‘Father of quantum computing’ wins $3m physics prize | Physics

A theoretical physicist who has never had a regular job has won the most lucrative prize in science for his pioneering contributions to the mind-bending field of quantum computing.

David Deutsch, who is affiliated with the University of Oxford, shares the $3m (about £2.65m) Breakthrough prize in fundamental physics with three other researchers who laid the foundations for the broader discipline of quantum information.

Deutsch, 69, became known as the “father of quantum computing” after proposing an exotic – and so far unbuildable – machine to test the existence of parallel universes. His paper in 1985 paved the way for the rudimentary quantum computers scientists are working on today.

“It was a thought experiment that involved a computer, and that computer had some quantum components in it,” Deutsch recalls. “Today it would be called a universal quantum computer, but it took another six years for me to think of it as that.”

The Breakthrough prizes, described by their Silicon Valley founders as the Oscars of science, are dished out annually to scientists and mathematicians deemed worthy by committees of previous winners. This year there is one physics prize, three life science prizes, and a further prize in mathematics. Each is worth $3m.

One life science prize honours researchers who traced narcolepsy to brain cells that are wiped out by wayward immune responses. The discovery has opened the door to new treatments for sleep disorders.

Clifford Brangwynne
Clifford Brangwynne at Princeton shares a life sciences prize for work on proteins. Photograph: Dee Sullivan

A second prize goes to Clifford Brangwynne at Princeton and Anthony Hyman at the Max Planck Institute of Molecular Cell Biology and Genetics in Dresden for discovering that proteins – the workhorses of cells – form teams that resemble flashmobs, with implications for neurodegenerative disease. A team at DeepMind in London scooped the third life sciences prize for AlphaFold, an artificial intelligence program that predicted the structures of nearly every protein known to science.

The maths prize is awarded to Daniel Spielman at Yale University for work that helps high-definition TVs handle messy signals, delivery companies find the quickest routes, and scientists avoid biases in clinical trials.

Deutsch was born in Israel, to parents who survived the Holocaust, and was raised in north London, where his family ran a restaurant. For his PhD, he worked on quantum theory under Dennis Sciama at Oxford, who previously supervised Stephen Hawking and Lord Rees, the astronomer royal. While delving into the foundations of the theory, Deutsch became a fan of the Many Worlds interpretation proposed in 1957 by the US physicist Hugh Everett III. Believe Everett – though many struggle to – and events that unfold in our universe spawn unseen parallel worlds where alternative realities play out.

Deutsch, who makes a living from books, lectures, grants and prizes, drove quantum computing forwards with descriptions of quantum bits, or qubits, and wrote the first quantum algorithm that would outperform its classical equivalent.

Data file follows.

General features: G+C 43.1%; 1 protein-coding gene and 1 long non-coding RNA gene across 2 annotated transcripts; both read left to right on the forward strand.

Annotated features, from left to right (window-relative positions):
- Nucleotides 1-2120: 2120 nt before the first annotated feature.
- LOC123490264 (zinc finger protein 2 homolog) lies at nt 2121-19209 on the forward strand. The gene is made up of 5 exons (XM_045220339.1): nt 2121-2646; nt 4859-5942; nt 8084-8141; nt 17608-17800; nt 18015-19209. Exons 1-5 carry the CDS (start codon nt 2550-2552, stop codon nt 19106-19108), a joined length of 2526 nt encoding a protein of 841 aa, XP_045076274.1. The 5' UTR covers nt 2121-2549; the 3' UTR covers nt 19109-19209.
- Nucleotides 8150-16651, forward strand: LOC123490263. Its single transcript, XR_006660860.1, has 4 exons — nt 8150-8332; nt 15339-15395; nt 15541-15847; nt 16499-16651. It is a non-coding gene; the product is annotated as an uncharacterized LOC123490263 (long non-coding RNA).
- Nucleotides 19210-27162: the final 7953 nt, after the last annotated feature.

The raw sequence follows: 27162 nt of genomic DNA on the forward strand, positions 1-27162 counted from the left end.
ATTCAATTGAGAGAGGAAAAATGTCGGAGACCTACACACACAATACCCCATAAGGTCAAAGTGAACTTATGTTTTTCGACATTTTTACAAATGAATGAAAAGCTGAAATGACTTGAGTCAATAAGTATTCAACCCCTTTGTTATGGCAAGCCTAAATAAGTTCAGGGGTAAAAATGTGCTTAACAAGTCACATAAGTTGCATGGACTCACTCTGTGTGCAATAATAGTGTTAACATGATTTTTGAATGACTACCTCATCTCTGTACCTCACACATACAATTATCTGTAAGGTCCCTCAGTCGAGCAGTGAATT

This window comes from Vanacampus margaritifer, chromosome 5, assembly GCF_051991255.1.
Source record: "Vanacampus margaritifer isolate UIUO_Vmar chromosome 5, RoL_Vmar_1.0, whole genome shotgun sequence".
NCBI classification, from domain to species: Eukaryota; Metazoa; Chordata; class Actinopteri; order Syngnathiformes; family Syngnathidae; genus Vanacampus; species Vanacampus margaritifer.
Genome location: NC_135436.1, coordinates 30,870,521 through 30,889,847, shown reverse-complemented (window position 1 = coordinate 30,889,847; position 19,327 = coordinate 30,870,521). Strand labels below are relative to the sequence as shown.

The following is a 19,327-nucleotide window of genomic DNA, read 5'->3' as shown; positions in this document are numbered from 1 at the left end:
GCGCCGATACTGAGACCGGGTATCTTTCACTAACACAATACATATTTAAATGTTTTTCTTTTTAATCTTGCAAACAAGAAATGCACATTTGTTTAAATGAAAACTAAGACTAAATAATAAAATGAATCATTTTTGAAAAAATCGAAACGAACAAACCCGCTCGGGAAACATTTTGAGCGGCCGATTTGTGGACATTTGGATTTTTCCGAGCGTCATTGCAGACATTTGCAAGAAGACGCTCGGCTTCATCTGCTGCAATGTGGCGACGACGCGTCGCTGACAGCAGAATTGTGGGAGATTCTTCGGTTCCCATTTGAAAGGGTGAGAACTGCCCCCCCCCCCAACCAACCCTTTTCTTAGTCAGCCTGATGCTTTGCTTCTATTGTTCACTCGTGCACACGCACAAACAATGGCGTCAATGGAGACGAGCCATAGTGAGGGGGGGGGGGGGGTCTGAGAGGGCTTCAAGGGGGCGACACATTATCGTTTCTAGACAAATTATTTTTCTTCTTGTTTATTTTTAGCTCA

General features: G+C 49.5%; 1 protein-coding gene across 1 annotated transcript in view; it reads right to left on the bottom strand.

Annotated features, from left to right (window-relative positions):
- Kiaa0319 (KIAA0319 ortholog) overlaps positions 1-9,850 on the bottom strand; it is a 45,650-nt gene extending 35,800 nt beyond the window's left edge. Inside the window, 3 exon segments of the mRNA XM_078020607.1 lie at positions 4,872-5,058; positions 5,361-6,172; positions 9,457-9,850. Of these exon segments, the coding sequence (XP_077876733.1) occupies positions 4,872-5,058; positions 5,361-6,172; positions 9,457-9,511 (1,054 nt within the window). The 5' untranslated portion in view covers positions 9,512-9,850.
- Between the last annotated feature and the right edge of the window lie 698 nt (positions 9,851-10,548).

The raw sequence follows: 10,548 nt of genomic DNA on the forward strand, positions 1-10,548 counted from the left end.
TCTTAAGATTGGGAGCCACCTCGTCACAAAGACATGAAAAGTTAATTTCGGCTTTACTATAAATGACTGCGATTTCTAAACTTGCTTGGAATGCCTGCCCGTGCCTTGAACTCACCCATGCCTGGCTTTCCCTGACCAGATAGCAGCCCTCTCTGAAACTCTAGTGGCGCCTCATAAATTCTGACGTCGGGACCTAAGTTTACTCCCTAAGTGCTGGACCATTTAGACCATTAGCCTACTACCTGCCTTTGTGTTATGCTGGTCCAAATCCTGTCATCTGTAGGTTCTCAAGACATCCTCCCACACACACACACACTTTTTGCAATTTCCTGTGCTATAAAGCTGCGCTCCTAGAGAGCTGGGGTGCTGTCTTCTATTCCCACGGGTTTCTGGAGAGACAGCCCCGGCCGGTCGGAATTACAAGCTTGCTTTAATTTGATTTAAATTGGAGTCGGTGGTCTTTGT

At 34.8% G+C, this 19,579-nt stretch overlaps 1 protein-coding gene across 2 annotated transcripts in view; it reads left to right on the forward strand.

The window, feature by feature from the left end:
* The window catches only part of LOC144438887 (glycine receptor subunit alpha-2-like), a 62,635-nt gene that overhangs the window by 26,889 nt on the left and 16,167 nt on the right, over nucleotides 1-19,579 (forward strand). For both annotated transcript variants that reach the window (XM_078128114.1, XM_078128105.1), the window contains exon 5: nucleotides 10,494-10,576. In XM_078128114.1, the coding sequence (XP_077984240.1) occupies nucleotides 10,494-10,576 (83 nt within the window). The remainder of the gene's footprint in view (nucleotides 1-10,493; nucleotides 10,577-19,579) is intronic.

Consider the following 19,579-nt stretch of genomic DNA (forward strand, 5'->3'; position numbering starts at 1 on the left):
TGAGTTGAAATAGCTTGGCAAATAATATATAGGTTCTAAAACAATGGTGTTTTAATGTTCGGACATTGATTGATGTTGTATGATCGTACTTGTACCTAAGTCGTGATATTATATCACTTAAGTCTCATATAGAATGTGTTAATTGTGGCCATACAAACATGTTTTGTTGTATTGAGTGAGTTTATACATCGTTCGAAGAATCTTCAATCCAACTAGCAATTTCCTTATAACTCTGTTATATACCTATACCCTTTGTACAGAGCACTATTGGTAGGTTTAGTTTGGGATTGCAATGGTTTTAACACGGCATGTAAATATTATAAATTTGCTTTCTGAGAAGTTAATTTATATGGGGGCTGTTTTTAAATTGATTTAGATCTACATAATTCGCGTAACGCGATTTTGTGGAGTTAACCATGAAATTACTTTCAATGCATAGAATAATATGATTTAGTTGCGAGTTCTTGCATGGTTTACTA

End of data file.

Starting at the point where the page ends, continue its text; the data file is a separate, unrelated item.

He shares the prize with Peter Shor at MIT, an expert in quantum algorithms, along with Gilles Brassard at the University of Montreal and Charles Bennett at IBM in New York, who developed unbreakable forms of quantum cryptography and helped to invent quantum teleportation – a way of sending information from one to place to another.

Peter Shor
Peter Shor, an expert in quantum algorithms at MIT, shares the physics prize

It took years of painstaking work by Emmanuel Mignot at Stanford University and Masashi Yanagisawa at the University of Tsukuba to uncover the cause of narcolepsy, a serious sleep disorder, for which they share a biology prize. Mignot’s studies of narcoleptic dogs traced the condition back to mutated receptors in the brain. Yanagisawa, meanwhile, discovered orexin, a neurotransmitter, that worked through the receptor. At first, Yanagisawa thought that orexin played a role in appetite, but mice that lacked it appeared to eat normally. It was only after he decided to video the animals at night (mice are nocturnal) that his team noticed that they suddenly fell asleep. “That was really a eureka moment,” Yanagisawa said.

Further work by Mignot found that humans with narcolepsy lack orexin in part of the brain called the hippocampus. Groups of cells that produce orexin are believed to be killed off by wayward immune reactions, a reason narcolepsy rose in the 2009 “swine flu” pandemic. The work paved the way for new drugs that treat narcolepsy by mimicking orexin.

Demis Hassabis
Demis Hassabis, of DeepMind, shares a life sciences prize for his work on protein folding

A third life sciences prize has gone to Demis Hassabis and John Jumper at the Alphabet company DeepMind. The team set out to solve a 50-year-old grand challenge in biology, namely to predict how proteins fold up. Because a protein’s shape determines its function, this has immense importance for understanding diseases and finding drugs to treat them.

Earlier this year, the DeepMind team released the structures of 200m proteins, spurring work in areas as diverse as malaria and recycling plastics. Hassabis calls it both “the most meaningful thing done with AI in the sciences” and a starting point: a proof of principle that puzzles expected to outlast our lifetimes can be solved with AI.

Before the pandemic, the winners of the Breakthrough prizes, founded by Sergey Brin, Mark Zuckerberg, Yuri Milner and others, received their awards at a glitzy, star-studded event in Silicon Valley. If the ceremony goes ahead this year, Deutsch, who performed a TED talk via robot, is unlikely to attend, at least in this universe. “I like conversations,” he said. “But I don’t like going anywhere.”

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